Friday, 9 October 2009

Chimamanda Adichie: The danger of a single story

Our lives, our cultures, are composed of many overlapping stories. Novelist Chimamanda Adichie tells the story of how she found her authentic cultural voice -- and warns that if we hear only a single story about another person or country, we risk a critical misunderstanding.


Blogger African Artists said...

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17 May 2010 at 01:41  
Blogger African Artists said...

That was worthy of great applause. You are quite extraordinary or should I say part of tomorrow's Nigerian ordinary. You have honoured so many people in your speech. I felt shivers around my neck and head when you spoke. As much as your words that you have already written your voice is so powerful. Your breath is so important for what you are saying. Breathe into the position you hold, you are worthy of that position as your words are magical and we as Ginger Beer drinking, Malta loving, fish and chips, fufu eating people on the earth are more than the sum of our parts. All aspects of our natural being regardless of colour are more powerful than we can humanly understand. Nigeria and Africa are listening to your every word, written of spoken. You have spoken beautifully. Well done indeed. Much respect and love from Joe in Royal Tunbridge Wells, Kent. The Garden of England.

17 May 2010 at 01:42  
Blogger eria said...

Chimamanda Adichie is a wonderful writer who delivers a powerful message on the problem of perception that has served to present Africans as vitims of themselves. Pathetic little "half devil,half children", in what she quoted as words by Rudyard Kipling.

She addresses the West in this discussion and calls upon them to look more to the many stories that 'complete' the message about Africa, and also touches on the good stories coming out of her native Nigeria like NOLLYWOOD, which incidentally is shared in practically all sub Saharan Africa. I am a Ugandan and in all my years have not watched half as many Ugandan movies as i have Nigrian movies in the last 5 to 7 years, never mind the quality. The point is that Nollywood is serving to tell part of the Nigerian story.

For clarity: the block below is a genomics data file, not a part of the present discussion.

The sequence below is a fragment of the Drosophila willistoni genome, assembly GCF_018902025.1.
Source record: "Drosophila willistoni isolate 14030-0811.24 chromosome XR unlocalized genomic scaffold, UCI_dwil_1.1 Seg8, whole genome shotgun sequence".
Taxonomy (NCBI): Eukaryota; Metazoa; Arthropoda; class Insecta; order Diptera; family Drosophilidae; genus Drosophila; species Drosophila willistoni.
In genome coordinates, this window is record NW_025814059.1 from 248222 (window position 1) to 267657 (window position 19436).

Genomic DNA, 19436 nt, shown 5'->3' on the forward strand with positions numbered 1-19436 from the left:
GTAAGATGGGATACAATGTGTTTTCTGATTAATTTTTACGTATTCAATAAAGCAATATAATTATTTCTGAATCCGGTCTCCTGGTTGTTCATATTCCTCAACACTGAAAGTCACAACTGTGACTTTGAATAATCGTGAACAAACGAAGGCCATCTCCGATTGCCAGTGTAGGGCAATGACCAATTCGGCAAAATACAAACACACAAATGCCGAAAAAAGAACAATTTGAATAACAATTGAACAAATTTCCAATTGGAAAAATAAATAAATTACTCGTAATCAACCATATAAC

The problem with that for me , and she pointed it out, is that Nigeria large and influential as they are, can not serve to tell the whole African story because Africa is not a country BUT A CONTINENT, though in ethnic terms it should because MOST Africans are genetically related and share a common ancestry and physical origin. She also rightly points out that we should look not to how different we are but to how similar we are.

However, my problem with this whole debate is that it is addressed to a Western thought system which would not respond to perceived weak system in any other way than with a 'kind patronising' helping hand. I think as an African writer, she must become more interested in influencing more Africans about themselves. Let she follow Nollywood and publish Nigerian stories to the West, yes but more to African audiences and then seek feedback from Africa on these stories. Personally i find a huge gulf between the expertise of Nigerian Writing with man mountains like Wole Soyinka and Elechi Amadi, and Nollywood. The former gave stories on Nigeria with higherimplications for all Africa while the quality of Nollywood is rather, in my humble opinion becoming rather stereotypical and at times rather shallow. If our tools of Story delivery can be strengthened on the part not of Nigerian cinema but in African cinema as a whole, then a power to deliver 'a balance of stories' would be tremendous. Africa should in my opinion seek to educate herself more of Africa's stories from all the continent. Black, Arab, Coloured, White people whol ive on this continent are ALL Africans.

The West Africans must embrace the East Africans as brothers, North and South too. We share a common destiny as a continent, yet we are brethren so we are Continental Nation called Africa. The less spoken of parts of Africa should not be left behind in this process and most of all, we must seek to break the language and border divied left by European Imperialism. By ERIA NSUBUGA

17 May 2010 at 21:37  

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